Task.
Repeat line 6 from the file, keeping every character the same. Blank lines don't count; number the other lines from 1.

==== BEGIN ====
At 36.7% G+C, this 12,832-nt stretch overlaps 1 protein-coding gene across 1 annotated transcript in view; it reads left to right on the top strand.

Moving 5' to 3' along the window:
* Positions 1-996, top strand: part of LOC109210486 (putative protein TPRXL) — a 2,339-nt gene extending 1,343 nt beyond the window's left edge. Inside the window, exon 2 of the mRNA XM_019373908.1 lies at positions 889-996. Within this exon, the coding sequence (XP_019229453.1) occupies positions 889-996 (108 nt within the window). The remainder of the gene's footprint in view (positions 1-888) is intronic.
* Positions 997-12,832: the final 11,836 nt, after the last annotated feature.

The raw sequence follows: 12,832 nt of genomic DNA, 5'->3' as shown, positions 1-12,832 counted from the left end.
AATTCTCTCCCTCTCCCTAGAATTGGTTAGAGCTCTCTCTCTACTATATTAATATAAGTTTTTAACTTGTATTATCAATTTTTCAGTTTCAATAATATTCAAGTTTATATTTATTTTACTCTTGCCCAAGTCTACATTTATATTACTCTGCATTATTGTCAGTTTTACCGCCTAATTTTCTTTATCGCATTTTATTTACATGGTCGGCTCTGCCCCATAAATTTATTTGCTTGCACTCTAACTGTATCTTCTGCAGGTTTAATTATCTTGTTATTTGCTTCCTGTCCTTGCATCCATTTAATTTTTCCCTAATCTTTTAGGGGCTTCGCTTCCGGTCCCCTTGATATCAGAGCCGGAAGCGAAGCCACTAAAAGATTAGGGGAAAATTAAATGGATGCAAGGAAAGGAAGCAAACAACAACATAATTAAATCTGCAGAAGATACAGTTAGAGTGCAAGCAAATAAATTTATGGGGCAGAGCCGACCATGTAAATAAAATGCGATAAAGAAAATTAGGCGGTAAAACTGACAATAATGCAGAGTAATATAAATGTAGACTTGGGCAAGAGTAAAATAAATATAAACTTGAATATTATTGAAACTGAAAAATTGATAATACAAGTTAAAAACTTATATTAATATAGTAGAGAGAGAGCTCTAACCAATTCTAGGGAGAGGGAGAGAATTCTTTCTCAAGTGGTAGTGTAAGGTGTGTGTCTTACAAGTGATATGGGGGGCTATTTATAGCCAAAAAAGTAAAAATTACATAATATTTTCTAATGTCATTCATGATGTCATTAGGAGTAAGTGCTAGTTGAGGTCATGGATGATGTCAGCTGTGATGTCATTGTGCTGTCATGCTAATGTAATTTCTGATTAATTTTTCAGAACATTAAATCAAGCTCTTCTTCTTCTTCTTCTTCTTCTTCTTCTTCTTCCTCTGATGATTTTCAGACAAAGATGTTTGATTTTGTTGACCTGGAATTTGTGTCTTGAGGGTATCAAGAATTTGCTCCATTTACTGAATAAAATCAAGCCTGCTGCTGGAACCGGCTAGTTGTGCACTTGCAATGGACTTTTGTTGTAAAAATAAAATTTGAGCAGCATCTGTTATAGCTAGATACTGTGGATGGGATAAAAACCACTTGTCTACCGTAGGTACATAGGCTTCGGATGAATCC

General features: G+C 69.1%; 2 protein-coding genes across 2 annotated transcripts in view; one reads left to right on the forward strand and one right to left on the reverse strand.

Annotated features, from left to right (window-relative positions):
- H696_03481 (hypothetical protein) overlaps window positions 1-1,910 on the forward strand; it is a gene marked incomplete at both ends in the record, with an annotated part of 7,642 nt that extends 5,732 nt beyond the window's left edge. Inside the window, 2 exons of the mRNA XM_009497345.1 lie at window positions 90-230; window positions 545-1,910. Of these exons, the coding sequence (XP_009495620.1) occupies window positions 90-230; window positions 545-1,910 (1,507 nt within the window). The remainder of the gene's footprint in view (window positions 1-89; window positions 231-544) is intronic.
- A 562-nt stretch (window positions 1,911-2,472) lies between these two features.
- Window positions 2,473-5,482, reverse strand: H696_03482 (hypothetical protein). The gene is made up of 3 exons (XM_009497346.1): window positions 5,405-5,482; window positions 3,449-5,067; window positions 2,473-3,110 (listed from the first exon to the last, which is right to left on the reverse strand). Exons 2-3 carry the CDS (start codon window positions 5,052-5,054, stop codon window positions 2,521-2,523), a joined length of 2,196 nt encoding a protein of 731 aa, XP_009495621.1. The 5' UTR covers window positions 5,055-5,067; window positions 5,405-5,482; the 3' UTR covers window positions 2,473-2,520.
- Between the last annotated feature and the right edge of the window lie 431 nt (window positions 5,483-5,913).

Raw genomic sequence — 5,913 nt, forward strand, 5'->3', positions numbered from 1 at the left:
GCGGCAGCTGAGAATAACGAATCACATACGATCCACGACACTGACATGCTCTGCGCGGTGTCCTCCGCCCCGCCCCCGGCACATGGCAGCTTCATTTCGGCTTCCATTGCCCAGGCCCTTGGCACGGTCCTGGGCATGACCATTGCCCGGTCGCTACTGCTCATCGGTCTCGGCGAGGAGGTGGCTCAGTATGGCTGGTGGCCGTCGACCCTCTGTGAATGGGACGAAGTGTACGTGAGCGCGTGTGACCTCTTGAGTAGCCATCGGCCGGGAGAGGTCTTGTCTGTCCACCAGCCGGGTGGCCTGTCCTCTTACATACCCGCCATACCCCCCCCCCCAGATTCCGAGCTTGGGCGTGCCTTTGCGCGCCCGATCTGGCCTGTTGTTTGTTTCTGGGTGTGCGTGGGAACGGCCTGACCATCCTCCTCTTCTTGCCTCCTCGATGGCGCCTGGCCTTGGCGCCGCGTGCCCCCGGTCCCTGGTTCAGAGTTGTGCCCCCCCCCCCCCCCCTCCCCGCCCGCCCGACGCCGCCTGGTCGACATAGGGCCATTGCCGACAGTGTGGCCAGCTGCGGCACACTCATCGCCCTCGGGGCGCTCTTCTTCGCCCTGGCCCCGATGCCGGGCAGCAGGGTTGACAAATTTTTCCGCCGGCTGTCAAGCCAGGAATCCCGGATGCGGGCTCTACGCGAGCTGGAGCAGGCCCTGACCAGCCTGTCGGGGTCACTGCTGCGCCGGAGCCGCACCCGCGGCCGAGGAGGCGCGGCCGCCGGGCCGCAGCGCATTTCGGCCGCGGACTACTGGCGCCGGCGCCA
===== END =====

AATTCTCTCCCTCTCCCTAGAATTGGTTAGAGCTCTCTCTCTACTATATTAATATAAGTTTTTAACTTGTATTATCAATTTTTCAGTTTCAATAATATTCAAGTTTATATTTATTTTACTCTTGCCCAAGTCTACATTTATATTACTCTGCATTATTGTCAGTTTTACCGCCTAATTTTCTTTATCGCATTTTATTTACATGGTCGGCTCTGCCCCATAAATTTATTTGCTTGCACTCTAACTGTATCTTCTGCAGGTTTAATTATCTTGTTATTTGCTTCCTGTCCTTGCATCCATTTAATTTTTCCCTAATCTTTTAGGGGCTTCGCTTCCGGTCCCCTTGATATCAGAGCCGGAAGCGAAGCCACTAAAAGATTAGGGGAAAATTAAATGGATGCAAGGAAAGGAAGCAAACAACAACATAATTAAATCTGCAGAAGATACAGTTAGAGTGCAAGCAAATAAATTTATGGGGCAGAGCCGACCATGTAAATAAAATGCGATAAAGAAAATTAGGCGGTAAAACTGACAATAATGCAGAGTAATATAAATGTAGACTTGGGCAAGAGTAAAATAAATATAAACTTGAATATTATTGAAACTGAAAAATTGATAATACAAGTTAAAAACTTATATTAATATAGTAGAGAGAGAGCTCTAACCAATTCTAGGGAGAGGGAGAGAATTCTTTCTCAAGTGGTAGTGTAAGGTGTGTGTCTTACAAGTGATATGGGGGGCTATTTATAGCCAAAAAAGTAAAAATTACATAATATTTTCTAATGTCATTCATGATGTCATTAGGAGTAAGTGCTAGTTGAGGTCATGGATGATGTCAGCTGTGATGTCATTGTGCTGTCATGCTAATGTAATTTCTGATTAATTTTTCAGAACATTAAATCAAGCTCTTCTTCTTCTTCTTCTTCTTCTTCTTCTTCTTCCTCTGATGATTTTCAGACAAAGATGTTTGATTTTGTTGACCTGGAATTTGTGTCTTGAGGGTATCAAGAATTTGCTCCATTTACTGAATAAAATCAAGCCTGCTGCTGGAACCGGCTAGTTGTGCACTTGCAATGGACTTTTGTTGTAAAAATAAAATTTGAGCAGCATCTGTTATAGCTAGATACTGTGGATGGGATAAAAACCACTTGTCTACCGTAGGTACATAGGCTTCGGATGAATCC